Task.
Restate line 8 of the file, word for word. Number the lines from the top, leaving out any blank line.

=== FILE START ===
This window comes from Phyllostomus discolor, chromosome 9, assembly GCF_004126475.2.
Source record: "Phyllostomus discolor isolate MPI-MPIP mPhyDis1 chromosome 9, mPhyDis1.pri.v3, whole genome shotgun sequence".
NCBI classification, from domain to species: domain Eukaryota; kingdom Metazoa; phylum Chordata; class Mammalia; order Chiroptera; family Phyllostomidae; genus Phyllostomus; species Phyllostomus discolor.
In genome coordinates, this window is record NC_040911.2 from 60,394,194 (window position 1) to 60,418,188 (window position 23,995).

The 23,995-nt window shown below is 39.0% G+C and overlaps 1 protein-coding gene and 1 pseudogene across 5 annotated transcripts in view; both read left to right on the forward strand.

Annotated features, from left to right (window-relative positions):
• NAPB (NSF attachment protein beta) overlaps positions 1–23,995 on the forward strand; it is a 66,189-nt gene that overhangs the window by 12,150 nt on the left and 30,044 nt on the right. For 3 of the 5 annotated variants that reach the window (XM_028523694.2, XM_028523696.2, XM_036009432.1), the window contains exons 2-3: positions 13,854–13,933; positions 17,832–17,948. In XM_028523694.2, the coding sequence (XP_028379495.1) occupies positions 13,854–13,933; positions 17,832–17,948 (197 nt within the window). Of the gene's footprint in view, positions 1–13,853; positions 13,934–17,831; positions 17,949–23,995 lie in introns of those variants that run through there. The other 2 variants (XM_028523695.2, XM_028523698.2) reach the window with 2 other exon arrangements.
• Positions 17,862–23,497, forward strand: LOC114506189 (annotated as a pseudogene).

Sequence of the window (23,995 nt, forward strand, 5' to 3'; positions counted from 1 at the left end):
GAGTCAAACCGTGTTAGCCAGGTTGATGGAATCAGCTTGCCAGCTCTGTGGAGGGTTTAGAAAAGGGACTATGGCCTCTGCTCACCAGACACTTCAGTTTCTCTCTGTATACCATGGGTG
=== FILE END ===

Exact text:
• Positions 17,862–23,497, forward strand: LOC114506189 (annotated as a pseudogene).